Over the longer term, homelessness for all the individual populations counted has trended down. We see a few blips up from one year to the next, but lower figures for all since 2005, when HUD standardized point-in-time data collections.

On a less cheery note, 38.4% of the homeless people counted last year — 243,627 — had no form of shelter or housing at all, except perhaps a car, an abandoned building or some other indoor place “not meant for human habitation.”

This is virtually the same number as were counted in 2011.

The decreases in both chronic and veteran homelessness clearly reflect the priority that communities have placed on them in response to direction from HUD and, more recently, targeted funding from the Veterans Administration.

Most permanent supportive housing is for chronically homeless individuals, including veterans. Last year, there were more PSH beds than beds in emergency shelters or transitional housing — a time-limited type of housing that also includes services.

Homelessness Risk Factors

The risk factors NAEH reports fall into two related categories — income and housing costs.

On the income side, the official unemployment rate was lower in 2011 than in 2010 — down to a still high 8.9%.

This is a limited indicator, however, since it doesn’t include people employed part-time who wanted — and, in some cases, used to have — full-time work. Nor does it include people who didn’t look for work because it seemed futile.

The median household income was a bit lower in 2011 and the official poverty rate 0.6% higher, pushing the number of poor adults and children up to more than 48.4 million.

Some of them were undoubtedly beyond the risk stage.

On the housing cost side, fair market rents increased in 38 states. The nationwide FMR for a modest two-bedroom apartment, plus basic utilities rose 1.5%, making for a five-year increase of 15.1%.

More than 6.5 million households spent more than half their income for rent — 5.5% more than in 2010. And the bottom fifth on the income scale spent, on average, a mind-boggling 87% of their income.

Well over 7.4 million people in poor households were living doubled-up with friends or family members. This represents a 9.4% increase over 2010.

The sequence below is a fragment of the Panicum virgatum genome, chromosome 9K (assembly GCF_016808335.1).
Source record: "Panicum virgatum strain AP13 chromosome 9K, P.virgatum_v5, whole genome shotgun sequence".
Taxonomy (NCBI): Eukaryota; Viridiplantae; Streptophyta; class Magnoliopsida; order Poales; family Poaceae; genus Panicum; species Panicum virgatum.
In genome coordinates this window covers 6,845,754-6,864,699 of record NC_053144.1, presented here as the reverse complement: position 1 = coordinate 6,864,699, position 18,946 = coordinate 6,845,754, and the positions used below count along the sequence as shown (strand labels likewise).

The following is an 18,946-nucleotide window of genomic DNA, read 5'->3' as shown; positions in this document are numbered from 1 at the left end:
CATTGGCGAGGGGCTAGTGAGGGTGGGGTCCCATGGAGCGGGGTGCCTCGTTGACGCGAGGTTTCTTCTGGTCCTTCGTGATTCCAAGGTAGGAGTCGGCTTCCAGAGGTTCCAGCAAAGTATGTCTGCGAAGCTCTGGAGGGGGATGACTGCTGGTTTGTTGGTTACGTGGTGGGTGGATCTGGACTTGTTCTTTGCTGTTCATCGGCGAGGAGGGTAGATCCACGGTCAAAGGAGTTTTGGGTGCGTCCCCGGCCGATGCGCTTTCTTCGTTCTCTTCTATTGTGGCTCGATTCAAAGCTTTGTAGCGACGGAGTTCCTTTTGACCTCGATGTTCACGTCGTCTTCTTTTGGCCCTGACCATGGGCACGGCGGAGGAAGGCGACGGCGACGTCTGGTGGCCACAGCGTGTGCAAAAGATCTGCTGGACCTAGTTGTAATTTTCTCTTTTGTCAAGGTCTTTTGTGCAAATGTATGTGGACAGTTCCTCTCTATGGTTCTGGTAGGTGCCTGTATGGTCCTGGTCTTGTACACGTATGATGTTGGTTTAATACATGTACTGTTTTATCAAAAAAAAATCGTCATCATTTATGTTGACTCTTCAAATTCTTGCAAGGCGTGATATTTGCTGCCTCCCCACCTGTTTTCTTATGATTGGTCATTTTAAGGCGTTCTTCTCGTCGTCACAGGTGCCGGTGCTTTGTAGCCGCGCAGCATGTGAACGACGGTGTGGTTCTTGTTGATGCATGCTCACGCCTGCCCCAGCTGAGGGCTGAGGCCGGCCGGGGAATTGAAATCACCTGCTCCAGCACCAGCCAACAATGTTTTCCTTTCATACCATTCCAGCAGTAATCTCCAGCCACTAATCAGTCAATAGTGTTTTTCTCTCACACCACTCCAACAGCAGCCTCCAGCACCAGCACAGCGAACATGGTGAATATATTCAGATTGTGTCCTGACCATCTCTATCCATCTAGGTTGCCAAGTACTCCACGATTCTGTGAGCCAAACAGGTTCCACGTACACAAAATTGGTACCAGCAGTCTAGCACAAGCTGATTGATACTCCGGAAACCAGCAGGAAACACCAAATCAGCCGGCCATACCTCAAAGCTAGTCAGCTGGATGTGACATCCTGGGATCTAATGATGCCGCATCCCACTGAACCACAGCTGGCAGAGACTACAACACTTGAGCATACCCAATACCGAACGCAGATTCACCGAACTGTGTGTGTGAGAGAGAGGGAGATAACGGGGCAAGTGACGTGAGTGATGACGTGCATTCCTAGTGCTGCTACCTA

HUD reports tell us that doubling up is a major warning sign for future homelessness. In 2011, nearly 32% of people admitted to a shelter had been staying with friends or family immediately before.

The policy implications here seem blatantly obvious. Putting people back to work — and to work for the first time — would help reduce homelessness if the jobs paid a decent wage.

But we need much greater investments in affordable housing too — more support for construction and preservation, more funds for public housing operations and maintenance and considerably more for housing vouchers.

We see marked downturns in the rates of chronically homeless individuals and veterans. They show what could happen if our government got equally serious about the rest of the homeless population.


Next Round in DC’s Affordable Housing Battle

October 29, 2012

An enlightening — and at times, disturbing — hearing last Friday on the long-term survival of the Local Rent Supplement Program, the District of Columbia’s locally-funded housing voucher program.

LRSP has been a key part of the District’s housing strategy since 2007. Over time, it’s enabled about 1,900 D.C. households to have a roof over their heads and enough money left over after rent to pay for other basic needs.

So why, at this point, a hearing on whether and how it should survive?

Because Mayor Gray apparently thinks the District shouldn’t have its own voucher program, notwithstanding the chronic underfunding of the federal equivalent — now known as the Housing Choice Vouchers program.

At the very least, he objects to the tenant-based vouchers, i.e., those that help households pay market-rate rents.

For two years now, his budgets have proposed letting these vouchers expire when the current beneficiaries no longer need (or qualify) for them, rather than passing them on to households on the inordinately long housing assistance waiting list.